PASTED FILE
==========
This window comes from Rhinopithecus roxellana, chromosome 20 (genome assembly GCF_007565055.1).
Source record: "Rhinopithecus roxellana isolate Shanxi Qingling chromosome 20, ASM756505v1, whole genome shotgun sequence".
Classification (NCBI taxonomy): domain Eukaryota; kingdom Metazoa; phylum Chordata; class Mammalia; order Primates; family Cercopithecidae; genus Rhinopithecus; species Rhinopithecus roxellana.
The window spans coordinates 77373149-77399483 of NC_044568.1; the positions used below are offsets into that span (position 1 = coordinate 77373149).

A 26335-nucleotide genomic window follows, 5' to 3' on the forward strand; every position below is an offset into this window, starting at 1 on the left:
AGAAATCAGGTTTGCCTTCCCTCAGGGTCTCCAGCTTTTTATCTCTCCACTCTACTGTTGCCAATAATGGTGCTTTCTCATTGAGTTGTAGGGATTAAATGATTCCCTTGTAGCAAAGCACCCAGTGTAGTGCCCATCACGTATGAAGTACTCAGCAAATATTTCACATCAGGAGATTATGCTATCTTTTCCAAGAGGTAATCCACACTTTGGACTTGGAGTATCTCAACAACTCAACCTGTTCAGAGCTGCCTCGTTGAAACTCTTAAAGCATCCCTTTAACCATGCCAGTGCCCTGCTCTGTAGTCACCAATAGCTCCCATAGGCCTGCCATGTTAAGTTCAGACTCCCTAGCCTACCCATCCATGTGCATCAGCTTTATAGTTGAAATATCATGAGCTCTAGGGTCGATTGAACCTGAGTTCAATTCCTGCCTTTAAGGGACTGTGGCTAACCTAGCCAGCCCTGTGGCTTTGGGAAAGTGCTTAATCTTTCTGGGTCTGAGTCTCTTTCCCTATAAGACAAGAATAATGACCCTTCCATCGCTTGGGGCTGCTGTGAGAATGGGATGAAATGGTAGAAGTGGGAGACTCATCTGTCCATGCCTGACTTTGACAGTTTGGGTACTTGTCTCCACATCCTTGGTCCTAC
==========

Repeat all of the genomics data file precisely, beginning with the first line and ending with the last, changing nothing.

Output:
This window comes from Rhinopithecus roxellana, chromosome 20 (genome assembly GCF_007565055.1).
Source record: "Rhinopithecus roxellana isolate Shanxi Qingling chromosome 20, ASM756505v1, whole genome shotgun sequence".
Classification (NCBI taxonomy): domain Eukaryota; kingdom Metazoa; phylum Chordata; class Mammalia; order Primates; family Cercopithecidae; genus Rhinopithecus; species Rhinopithecus roxellana.
The window spans coordinates 77373149-77399483 of NC_044568.1; the positions used below are offsets into that span (position 1 = coordinate 77373149).

A 26335-nucleotide genomic window follows, 5' to 3' on the forward strand; every position below is an offset into this window, starting at 1 on the left:
AGAAATCAGGTTTGCCTTCCCTCAGGGTCTCCAGCTTTTTATCTCTCCACTCTACTGTTGCCAATAATGGTGCTTTCTCATTGAGTTGTAGGGATTAAATGATTCCCTTGTAGCAAAGCACCCAGTGTAGTGCCCATCACGTATGAAGTACTCAGCAAATATTTCACATCAGGAGATTATGCTATCTTTTCCAAGAGGTAATCCACACTTTGGACTTGGAGTATCTCAACAACTCAACCTGTTCAGAGCTGCCTCGTTGAAACTCTTAAAGCATCCCTTTAACCATGCCAGTGCCCTGCTCTGTAGTCACCAATAGCTCCCATAGGCCTGCCATGTTAAGTTCAGACTCCCTAGCCTACCCATCCATGTGCATCAGCTTTATAGTTGAAATATCATGAGCTCTAGGGTCGATTGAACCTGAGTTCAATTCCTGCCTTTAAGGGACTGTGGCTAACCTAGCCAGCCCTGTGGCTTTGGGAAAGTGCTTAATCTTTCTGGGTCTGAGTCTCTTTCCCTATAAGACAAGAATAATGACCCTTCCATCGCTTGGGGCTGCTGTGAGAATGGGATGAAATGGTAGAAGTGGGAGACTCATCTGTCCATGCCTGACTTTGACAGTTTGGGTACTTGTCTCCACATCCTTGGTCCTAC